Water cycle change from various impacts

Scientific management of climate change

The water cycle, from the atmosphere across and through the land or ice surface, and back to the ocean, is the most important biogeochemical cycle on the planet, responsible for maintaining life. Our group focuses on measurement of the volumes and chemistry of these waters as they traverse our terrestrial world.

Through the development of novel fiber-optic based sensors, as well as unmanned aircraft sensors, we can now observe the surface of the earth at scales ranging from millimeters to kilometers to understand the changes in the water cycle from human and natural drivers.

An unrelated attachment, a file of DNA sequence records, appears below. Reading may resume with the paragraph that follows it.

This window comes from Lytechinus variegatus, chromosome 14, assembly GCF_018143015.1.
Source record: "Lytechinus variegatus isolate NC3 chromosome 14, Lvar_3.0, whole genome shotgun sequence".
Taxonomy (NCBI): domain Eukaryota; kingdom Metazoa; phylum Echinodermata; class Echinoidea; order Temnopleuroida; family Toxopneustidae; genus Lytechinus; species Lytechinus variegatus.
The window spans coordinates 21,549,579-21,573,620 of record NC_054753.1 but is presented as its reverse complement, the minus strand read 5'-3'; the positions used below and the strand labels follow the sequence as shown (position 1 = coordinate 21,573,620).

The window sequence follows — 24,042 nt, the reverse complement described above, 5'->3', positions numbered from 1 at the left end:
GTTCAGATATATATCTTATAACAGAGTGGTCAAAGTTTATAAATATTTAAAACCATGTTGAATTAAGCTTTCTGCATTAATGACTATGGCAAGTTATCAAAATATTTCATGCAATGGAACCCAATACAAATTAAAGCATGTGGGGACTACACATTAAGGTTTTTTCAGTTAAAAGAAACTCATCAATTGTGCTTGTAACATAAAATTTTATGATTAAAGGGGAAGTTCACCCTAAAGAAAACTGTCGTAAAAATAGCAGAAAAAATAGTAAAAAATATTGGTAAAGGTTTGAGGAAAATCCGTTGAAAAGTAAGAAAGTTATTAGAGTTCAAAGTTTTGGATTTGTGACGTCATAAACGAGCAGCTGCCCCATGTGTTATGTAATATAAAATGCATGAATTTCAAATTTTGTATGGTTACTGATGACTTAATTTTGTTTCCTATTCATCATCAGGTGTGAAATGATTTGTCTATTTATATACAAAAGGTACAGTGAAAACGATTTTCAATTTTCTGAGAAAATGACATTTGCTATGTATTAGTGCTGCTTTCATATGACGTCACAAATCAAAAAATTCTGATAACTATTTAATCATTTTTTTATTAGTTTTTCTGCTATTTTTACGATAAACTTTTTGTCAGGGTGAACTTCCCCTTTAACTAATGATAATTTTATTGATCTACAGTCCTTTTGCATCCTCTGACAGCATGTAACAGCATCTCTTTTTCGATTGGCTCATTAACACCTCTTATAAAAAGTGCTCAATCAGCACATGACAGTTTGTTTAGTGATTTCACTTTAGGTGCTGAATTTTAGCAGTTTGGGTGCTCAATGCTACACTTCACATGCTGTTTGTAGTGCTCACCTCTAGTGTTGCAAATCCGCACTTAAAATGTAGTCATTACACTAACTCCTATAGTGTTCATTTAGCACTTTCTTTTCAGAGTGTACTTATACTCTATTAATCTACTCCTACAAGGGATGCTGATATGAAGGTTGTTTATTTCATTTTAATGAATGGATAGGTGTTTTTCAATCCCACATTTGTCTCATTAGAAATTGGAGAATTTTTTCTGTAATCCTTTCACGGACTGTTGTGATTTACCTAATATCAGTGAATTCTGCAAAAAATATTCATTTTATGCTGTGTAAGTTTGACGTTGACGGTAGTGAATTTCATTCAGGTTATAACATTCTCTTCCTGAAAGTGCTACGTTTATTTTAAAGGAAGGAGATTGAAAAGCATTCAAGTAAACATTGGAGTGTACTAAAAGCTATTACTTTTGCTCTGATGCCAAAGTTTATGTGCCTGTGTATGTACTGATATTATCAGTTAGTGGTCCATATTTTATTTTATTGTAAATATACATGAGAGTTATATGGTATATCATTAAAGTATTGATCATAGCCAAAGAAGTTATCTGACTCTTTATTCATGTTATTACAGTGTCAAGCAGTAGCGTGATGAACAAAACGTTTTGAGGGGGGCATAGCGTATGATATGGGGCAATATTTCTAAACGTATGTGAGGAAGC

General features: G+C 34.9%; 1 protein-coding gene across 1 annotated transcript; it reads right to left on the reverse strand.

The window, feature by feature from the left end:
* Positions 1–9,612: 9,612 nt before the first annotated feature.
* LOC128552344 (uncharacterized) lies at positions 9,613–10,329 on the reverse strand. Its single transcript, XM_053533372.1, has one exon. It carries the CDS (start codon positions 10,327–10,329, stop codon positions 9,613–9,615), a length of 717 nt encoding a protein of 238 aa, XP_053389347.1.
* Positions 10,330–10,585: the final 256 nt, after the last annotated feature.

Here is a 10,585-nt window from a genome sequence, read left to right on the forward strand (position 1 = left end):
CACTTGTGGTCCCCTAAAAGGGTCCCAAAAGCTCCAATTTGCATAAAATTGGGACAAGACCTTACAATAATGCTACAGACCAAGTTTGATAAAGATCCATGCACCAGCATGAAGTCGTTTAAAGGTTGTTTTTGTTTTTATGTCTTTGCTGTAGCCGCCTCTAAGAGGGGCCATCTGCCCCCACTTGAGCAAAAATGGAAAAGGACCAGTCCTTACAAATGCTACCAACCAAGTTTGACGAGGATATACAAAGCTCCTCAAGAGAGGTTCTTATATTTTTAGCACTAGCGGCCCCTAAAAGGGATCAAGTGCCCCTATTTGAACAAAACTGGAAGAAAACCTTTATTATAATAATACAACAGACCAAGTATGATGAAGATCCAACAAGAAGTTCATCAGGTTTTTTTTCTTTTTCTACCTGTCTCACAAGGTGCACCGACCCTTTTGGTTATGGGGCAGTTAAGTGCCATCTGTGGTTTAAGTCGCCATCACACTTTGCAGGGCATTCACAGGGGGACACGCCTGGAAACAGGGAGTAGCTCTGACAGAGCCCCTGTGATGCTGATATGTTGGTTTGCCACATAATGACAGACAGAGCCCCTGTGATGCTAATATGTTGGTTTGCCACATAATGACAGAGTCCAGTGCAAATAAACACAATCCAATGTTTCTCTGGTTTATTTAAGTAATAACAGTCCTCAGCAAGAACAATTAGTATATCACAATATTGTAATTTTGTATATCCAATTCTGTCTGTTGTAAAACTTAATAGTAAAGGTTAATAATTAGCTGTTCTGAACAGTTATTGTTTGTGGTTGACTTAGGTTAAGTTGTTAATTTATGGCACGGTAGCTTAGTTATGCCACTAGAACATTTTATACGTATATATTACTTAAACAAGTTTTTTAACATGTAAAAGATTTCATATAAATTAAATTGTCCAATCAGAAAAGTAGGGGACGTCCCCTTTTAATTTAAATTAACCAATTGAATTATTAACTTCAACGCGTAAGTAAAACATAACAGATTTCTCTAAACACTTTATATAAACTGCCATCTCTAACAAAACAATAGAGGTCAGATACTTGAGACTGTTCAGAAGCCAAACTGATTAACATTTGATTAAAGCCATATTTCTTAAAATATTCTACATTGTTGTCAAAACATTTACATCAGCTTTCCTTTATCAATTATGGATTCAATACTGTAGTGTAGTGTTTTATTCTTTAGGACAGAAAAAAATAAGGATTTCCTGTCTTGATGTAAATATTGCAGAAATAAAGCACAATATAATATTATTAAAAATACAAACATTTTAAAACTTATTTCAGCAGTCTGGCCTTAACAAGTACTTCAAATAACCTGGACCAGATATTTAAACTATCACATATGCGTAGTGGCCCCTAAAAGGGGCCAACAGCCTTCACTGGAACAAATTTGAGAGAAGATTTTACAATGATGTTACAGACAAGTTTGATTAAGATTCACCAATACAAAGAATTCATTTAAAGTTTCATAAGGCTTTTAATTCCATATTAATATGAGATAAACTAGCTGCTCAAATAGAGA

From measurements of Antarctic glacier melting to the aquatic habitat of some of the world's rarest fishes, Tyler's laboratory at UNR has detected significant changes in the water cycle that are now being used to manage and mitigate the impacts of climate change.

Learn more about Scott Tyler

Scott Tyler's website